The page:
Electrostatic discharge (ESD) can be a hardware killer. ESD is that wonderful jolt you get when you walk across a carpet in a dry environment and then touch the doorknob. This little jolt can damage motherboard components. Technicians only open a computer after nullifying the ESD factor.
The motherboard at first can look overwhelming. Many cables snake around, and many cards jut out from the main board. It is a tangled jungle of slots, ports, and circuits, but we will break down the basic components. We will start the tour with the scariest piece of equipment on the motherboard, the power supply unit (PSU). This component, as you can imagine, handles the electricity. It deserves respect, and it should never be tinkered with.
Power Supply Unit
Let’s start with the most important component of the motherboard: the power supply. The power supply unit (PSU) is what gives the motherboard electricity. The computer’s power cable, the plug sticking into the wall outlet, feeds electricity into the PSU. The PSU is a big box that converts alternating current (AC) into direct current (DC). It gives power to all the computer’s components. If the motherboard is the computer’s brain, the PSU is the spinal cord.
If all this electricity talk makes you nervous, you’re experiencing the correct emotion. Don’t mess with the power supply. The warning stickers on the PSU are not there for decoration—PSUs are not meant to be opened. If you ever hear a popping sound followed by the sight or smell of smoke, your PSU has died. Consider a machine with a bad power supply a hazard. A certified technician can replace the PSU, or you can dispose of the whole machine. Do not give this damaged computer to a second-hand store—you don’t want somebody else plugging a bad computer into their wall outlet.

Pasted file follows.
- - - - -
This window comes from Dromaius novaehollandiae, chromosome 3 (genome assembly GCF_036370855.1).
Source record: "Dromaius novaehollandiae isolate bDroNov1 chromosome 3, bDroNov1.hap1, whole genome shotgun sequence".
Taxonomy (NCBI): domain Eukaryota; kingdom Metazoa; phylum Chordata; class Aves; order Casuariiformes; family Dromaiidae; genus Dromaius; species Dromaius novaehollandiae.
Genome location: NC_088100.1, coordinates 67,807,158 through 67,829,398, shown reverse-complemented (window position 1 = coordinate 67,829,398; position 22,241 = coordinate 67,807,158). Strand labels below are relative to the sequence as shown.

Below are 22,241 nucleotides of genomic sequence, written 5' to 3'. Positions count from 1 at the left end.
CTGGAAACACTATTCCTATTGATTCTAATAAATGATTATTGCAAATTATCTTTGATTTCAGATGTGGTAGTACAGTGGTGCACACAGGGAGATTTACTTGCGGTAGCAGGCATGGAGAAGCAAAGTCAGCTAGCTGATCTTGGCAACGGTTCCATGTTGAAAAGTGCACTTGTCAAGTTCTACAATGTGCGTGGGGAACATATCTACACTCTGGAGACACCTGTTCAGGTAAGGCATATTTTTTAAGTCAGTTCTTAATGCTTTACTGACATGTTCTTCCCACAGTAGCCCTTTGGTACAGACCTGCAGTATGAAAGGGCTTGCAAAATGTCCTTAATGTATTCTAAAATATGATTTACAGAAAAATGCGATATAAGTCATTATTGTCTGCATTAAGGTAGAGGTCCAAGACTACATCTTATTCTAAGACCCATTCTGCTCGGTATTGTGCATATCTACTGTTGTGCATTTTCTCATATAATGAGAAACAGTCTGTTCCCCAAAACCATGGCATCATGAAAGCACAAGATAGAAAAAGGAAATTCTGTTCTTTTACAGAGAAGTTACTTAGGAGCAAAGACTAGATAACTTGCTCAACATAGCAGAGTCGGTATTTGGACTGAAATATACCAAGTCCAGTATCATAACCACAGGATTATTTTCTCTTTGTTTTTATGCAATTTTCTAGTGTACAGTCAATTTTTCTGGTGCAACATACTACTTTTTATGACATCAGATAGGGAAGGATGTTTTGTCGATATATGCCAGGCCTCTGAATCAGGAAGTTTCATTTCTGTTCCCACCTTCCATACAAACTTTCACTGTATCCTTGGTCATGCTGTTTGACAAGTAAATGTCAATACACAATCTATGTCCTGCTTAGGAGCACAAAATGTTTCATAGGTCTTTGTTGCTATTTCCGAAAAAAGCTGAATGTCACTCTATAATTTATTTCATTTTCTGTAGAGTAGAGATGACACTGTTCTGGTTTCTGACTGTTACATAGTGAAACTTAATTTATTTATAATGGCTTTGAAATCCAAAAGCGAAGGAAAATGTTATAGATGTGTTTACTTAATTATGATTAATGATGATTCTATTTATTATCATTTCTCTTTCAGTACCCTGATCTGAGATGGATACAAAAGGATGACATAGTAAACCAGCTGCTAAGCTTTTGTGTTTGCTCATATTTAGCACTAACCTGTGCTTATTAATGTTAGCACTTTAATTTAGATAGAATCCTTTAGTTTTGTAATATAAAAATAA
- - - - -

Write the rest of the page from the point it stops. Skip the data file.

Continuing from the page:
Now that we’ve got the scary part over with, let’s move on to the computer’s hippocampus. This is the central processing unit (CPU). The CPU and the motherboard are often confused. However, the CPU is one component on the motherboard. The famous Intel processor is an example of a CPU. Advanced Micro Devices (AMD) also makes processors. The CPU is the basic processing center of the electronic brain. It is where data is churned and instructions are sent out to the various machine components. It makes the computer tick. It puts the “compute” in “computer.” CPUs process incredible amounts of data. They process so much information that they get physically hot, which is why your computer has fans.
It is often easy to identify the CPU on a motherboard because it has a giant heatsink and a fan on top of it. The heatsink has many prongs jutting upward from it, drawing heat away from the processor. If the CPU overheats, the computer can restart or freeze. Ironically, we say the computer “freezes” when it actually overheats. A CPU heat issue might be the cause of a spontaneously self-rebooting computer. Perhaps a fan is not working or there is dust in the machine. CPUs can be replaced; you just need to verify that you get a model that fits your motherboard. Installation can be tricky, so leave it to the certified technicians.
RAM: Short-Term Memory
Let’s move on to the computer’s short-term memory, the RAM. RAM (random-access memory) is oftentimes what people mean when they say “memory.” In most modern machines, RAM comes in sticks, and these sticks plug into the motherboard (figure 2). RAM processes what the computer is currently handling. For instance, if you turn on your browser, then open a Microsoft Word document, and then open solitaire, RAM juggles all these processes. The more programs you run, the more you strain the RAM, and the slower your computer gets.
RAM is short-term memory, meaning that if you close your solitaire game, RAM will be freed up to more efficiently handle the web browser. Motherboards with more installed RAM can handle more operations at once because more RAM equals more short-term memory. Many computers that are otherwise healthy machines run at oppressively slow rates because they don’t have enough RAM installed. Adding a stick of RAM to the motherboard will enhance the machine’s
performance; just make sure you have the right RAM type for your motherboard before you try to install it. Some acronyms you will see associated with RAM are DDR (double data rate) and DIMM (dual inline memory module). Laptops use SO-DIMM (small outline dual inline memory module). As of this writing, DDR4 is the cutting edge of RAM, faster than DDR3 and DDR2. It will only get faster.
A RAM issue is very fixable. Faulty RAM sticks can be replaced, and overtaxed RAM can be reinforced with additional RAM sticks. If a computer won’t boot, but you hear beeping sounds, this might indicate a RAM issue. Replacing or adding RAM sticks is far cheaper than replacing the whole machine.